Stocks turned lower ahead of the close Monday as techs and industrials weighed in addition to worries over geopolitical turmoil.
Stocks rose modestly Monday, led by a handful of positive economic news, but tech stocks and geopolitical developments limited gains.
Futures pointed to a flat open following three days of gains Monday, though developments in Japan, Libya and the Middle East kept alive the potential for volatile trading.
The Dow is up 557 points, or 4.8 percent in the last 6 trading sessions, posting its largest 6-day percent gain since July 14, 2010. Here is a look at the best performing stocks in the past 6 days.
Is it time for Best Buy to rethink the superstore? A least one analyst thinks so.
Cramer interviews Matt Desch, CEO of mobile satellite provider Iridium Communications.
Stocks are cheap, investor Leon Cooperman told CNBC Wednesday, and he offered a list of 17 stocks he likes to underscore the point.
A look at how privately held wireless players are shaping up against the giants of the telecom world. Sanjiv Ahuja, LightSquared chairman/CEO, explains how his company is building a nationwide wholesale 4G network backed by investor Phil Falcone.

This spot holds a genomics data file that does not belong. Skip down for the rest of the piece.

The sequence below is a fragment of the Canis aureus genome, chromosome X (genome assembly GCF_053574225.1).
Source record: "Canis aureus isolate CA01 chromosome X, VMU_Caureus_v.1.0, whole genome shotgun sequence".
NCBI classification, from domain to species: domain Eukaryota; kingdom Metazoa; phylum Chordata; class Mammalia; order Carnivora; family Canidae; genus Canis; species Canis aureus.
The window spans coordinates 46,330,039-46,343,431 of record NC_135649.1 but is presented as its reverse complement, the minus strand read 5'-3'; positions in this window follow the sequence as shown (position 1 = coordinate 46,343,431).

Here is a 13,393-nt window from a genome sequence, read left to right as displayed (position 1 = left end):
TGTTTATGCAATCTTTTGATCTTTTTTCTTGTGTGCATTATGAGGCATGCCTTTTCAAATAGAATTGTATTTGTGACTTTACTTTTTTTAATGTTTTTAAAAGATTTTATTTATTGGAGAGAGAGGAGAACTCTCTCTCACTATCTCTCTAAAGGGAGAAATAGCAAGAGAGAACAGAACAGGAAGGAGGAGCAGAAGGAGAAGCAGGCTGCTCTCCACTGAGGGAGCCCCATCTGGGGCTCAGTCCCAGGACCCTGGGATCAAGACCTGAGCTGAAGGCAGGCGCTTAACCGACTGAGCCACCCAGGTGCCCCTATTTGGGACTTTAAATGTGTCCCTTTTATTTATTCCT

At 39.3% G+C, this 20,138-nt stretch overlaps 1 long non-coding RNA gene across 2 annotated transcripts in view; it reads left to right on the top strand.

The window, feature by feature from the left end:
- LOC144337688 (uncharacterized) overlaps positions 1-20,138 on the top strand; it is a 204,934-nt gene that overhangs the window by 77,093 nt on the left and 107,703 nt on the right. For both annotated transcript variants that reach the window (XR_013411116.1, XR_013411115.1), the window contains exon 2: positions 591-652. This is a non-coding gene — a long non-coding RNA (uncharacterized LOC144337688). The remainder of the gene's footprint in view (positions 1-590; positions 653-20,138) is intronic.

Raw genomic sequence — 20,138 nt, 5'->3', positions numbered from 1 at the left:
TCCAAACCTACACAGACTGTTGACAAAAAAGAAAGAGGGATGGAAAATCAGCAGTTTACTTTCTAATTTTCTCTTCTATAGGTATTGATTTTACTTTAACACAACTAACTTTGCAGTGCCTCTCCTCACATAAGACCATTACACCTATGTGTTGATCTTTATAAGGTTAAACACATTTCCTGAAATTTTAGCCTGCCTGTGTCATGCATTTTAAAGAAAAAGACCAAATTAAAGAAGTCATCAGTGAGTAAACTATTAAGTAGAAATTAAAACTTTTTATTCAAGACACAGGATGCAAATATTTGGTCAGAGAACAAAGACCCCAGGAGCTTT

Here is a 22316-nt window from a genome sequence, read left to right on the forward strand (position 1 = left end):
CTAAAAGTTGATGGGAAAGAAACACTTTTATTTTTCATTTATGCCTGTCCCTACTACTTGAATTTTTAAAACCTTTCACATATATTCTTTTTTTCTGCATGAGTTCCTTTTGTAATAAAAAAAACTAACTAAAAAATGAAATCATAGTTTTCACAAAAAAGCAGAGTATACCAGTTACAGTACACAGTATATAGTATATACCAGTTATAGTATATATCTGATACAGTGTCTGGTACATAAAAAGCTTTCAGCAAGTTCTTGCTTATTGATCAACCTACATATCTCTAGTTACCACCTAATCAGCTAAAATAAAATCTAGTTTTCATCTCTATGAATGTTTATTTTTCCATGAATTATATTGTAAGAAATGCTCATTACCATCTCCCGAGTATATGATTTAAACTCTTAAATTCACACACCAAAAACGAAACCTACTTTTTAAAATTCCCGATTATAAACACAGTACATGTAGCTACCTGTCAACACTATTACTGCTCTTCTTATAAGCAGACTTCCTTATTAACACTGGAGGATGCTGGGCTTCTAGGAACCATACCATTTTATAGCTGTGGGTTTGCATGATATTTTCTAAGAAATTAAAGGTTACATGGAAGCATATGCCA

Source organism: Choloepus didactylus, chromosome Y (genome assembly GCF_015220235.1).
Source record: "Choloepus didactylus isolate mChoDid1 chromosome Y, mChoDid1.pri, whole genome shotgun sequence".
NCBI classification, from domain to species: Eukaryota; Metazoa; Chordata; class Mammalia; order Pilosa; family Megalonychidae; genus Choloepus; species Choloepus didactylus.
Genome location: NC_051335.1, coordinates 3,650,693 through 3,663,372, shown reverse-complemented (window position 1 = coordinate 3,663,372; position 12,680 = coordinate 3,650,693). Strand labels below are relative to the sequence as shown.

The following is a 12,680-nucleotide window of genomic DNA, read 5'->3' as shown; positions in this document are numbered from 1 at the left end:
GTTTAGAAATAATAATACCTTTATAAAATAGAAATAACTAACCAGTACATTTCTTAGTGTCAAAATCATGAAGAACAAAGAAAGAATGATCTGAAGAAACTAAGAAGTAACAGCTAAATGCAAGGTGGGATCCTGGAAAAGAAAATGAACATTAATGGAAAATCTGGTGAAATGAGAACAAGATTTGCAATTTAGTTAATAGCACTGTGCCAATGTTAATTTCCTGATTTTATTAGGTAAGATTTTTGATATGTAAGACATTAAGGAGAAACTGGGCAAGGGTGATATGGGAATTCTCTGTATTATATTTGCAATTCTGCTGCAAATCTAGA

For the sixth year in a row, The Consumerist is holding its version of "March Madness," bracketing nominated companies and allowing people to vote for "The Worst Company in America."
The "Mad Money" host thinks the online content provider is an attractive takeover candidate.
Dan Hesse, CEO of Sprint Nextel, explains why he thinks the proposed merger is concerning.
Should the merger with T-Mobile go through, AT&T exec Ralph de la Vega said the U.S. would still remain the most competitive market in the world.
Stocks ended down, after trading in a narrow range throughout much of the session Tuesday, as investors took a breather from a three-day rally amid rising oil prices and ongoing turmoil in Libya and the Middle East. Bank of America and GE fell, while Verizon rose.
Sprint Nextel CEO Dan Hesse said Tuesday that he's concerned that AT&T's deal to buy T-Mobile USA would hurt his company and the industry, as the biggest two players strengthen their dominance.
Stocks traded slightly lower, and in a narrow range throughout much of the session Tuesday, as investors took a breather from a three-day rally as oil prices rose amid ongoing turmoil in Libya and the Middle East. GE and Bank of America fell, while Verizon gained.
Stocks turned lower as oil prices gained amid continuing unrest in the Middle East and North Africa. Verizon and Boeing rose, w hile Bank of America fell.
See what's happening, who's talking and what will be making headlines on Tuesday's Squawk on the Street.
The bears are bound to soon knock stocks down, Cramer said. How to position yourself now.
Find out why the Fast Money pros just can't get behind Monday's S&P rally.
By buying T-Mobile, AT&T is creating a new advertising giant, which will send ripples throughout the ad industry. Here's why and what to expect.